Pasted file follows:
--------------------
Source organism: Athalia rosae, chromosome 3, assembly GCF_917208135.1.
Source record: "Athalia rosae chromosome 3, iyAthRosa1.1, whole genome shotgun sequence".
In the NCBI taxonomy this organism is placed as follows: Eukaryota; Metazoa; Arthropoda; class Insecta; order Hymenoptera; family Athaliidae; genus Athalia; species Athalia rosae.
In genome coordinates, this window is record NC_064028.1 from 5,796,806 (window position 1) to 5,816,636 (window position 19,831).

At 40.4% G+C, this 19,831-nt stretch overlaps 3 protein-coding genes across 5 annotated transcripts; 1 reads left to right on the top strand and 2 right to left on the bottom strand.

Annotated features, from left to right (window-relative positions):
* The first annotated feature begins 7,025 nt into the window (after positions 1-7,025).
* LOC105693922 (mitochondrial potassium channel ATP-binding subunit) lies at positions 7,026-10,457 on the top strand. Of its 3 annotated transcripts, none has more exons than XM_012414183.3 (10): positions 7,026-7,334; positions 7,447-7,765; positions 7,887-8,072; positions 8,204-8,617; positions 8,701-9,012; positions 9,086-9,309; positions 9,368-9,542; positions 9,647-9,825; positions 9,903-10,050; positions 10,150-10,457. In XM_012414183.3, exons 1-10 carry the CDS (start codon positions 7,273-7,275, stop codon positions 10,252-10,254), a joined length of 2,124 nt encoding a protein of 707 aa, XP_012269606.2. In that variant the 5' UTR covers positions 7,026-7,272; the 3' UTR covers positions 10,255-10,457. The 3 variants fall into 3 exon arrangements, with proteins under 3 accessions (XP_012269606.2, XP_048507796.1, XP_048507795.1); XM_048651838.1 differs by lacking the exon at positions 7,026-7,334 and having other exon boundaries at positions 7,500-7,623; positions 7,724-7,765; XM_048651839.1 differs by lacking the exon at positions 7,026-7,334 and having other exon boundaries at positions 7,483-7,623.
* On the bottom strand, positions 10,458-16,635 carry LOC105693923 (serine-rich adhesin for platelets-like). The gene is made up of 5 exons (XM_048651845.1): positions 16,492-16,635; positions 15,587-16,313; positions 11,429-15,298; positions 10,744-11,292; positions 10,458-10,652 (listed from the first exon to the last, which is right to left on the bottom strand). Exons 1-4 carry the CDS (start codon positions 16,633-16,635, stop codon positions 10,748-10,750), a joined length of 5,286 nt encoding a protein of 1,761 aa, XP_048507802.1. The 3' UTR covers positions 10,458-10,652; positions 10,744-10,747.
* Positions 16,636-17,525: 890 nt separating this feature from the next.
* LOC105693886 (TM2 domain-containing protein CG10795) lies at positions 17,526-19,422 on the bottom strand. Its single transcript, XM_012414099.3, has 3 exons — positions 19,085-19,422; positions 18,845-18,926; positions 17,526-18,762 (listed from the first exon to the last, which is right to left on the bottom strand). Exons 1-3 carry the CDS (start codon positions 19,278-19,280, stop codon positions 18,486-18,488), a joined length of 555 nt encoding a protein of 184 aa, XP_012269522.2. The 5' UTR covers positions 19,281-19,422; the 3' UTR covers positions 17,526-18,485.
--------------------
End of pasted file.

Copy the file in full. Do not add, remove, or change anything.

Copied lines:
Source organism: Athalia rosae, chromosome 3, assembly GCF_917208135.1.
Source record: "Athalia rosae chromosome 3, iyAthRosa1.1, whole genome shotgun sequence".
In the NCBI taxonomy this organism is placed as follows: Eukaryota; Metazoa; Arthropoda; class Insecta; order Hymenoptera; family Athaliidae; genus Athalia; species Athalia rosae.
In genome coordinates, this window is record NC_064028.1 from 5,796,806 (window position 1) to 5,816,636 (window position 19,831).

At 40.4% G+C, this 19,831-nt stretch overlaps 3 protein-coding genes across 5 annotated transcripts; 1 reads left to right on the top strand and 2 right to left on the bottom strand.

Annotated features, from left to right (window-relative positions):
* The first annotated feature begins 7,025 nt into the window (after positions 1-7,025).
* LOC105693922 (mitochondrial potassium channel ATP-binding subunit) lies at positions 7,026-10,457 on the top strand. Of its 3 annotated transcripts, none has more exons than XM_012414183.3 (10): positions 7,026-7,334; positions 7,447-7,765; positions 7,887-8,072; positions 8,204-8,617; positions 8,701-9,012; positions 9,086-9,309; positions 9,368-9,542; positions 9,647-9,825; positions 9,903-10,050; positions 10,150-10,457. In XM_012414183.3, exons 1-10 carry the CDS (start codon positions 7,273-7,275, stop codon positions 10,252-10,254), a joined length of 2,124 nt encoding a protein of 707 aa, XP_012269606.2. In that variant the 5' UTR covers positions 7,026-7,272; the 3' UTR covers positions 10,255-10,457. The 3 variants fall into 3 exon arrangements, with proteins under 3 accessions (XP_012269606.2, XP_048507796.1, XP_048507795.1); XM_048651838.1 differs by lacking the exon at positions 7,026-7,334 and having other exon boundaries at positions 7,500-7,623; positions 7,724-7,765; XM_048651839.1 differs by lacking the exon at positions 7,026-7,334 and having other exon boundaries at positions 7,483-7,623.
* On the bottom strand, positions 10,458-16,635 carry LOC105693923 (serine-rich adhesin for platelets-like). The gene is made up of 5 exons (XM_048651845.1): positions 16,492-16,635; positions 15,587-16,313; positions 11,429-15,298; positions 10,744-11,292; positions 10,458-10,652 (listed from the first exon to the last, which is right to left on the bottom strand). Exons 1-4 carry the CDS (start codon positions 16,633-16,635, stop codon positions 10,748-10,750), a joined length of 5,286 nt encoding a protein of 1,761 aa, XP_048507802.1. The 3' UTR covers positions 10,458-10,652; positions 10,744-10,747.
* Positions 16,636-17,525: 890 nt separating this feature from the next.
* LOC105693886 (TM2 domain-containing protein CG10795) lies at positions 17,526-19,422 on the bottom strand. Its single transcript, XM_012414099.3, has 3 exons — positions 19,085-19,422; positions 18,845-18,926; positions 17,526-18,762 (listed from the first exon to the last, which is right to left on the bottom strand). Exons 1-3 carry the CDS (start codon positions 19,278-19,280, stop codon positions 18,486-18,488), a joined length of 555 nt encoding a protein of 184 aa, XP_012269522.2. The 5' UTR covers positions 19,281-19,422; the 3' UTR covers positions 17,526-18,485.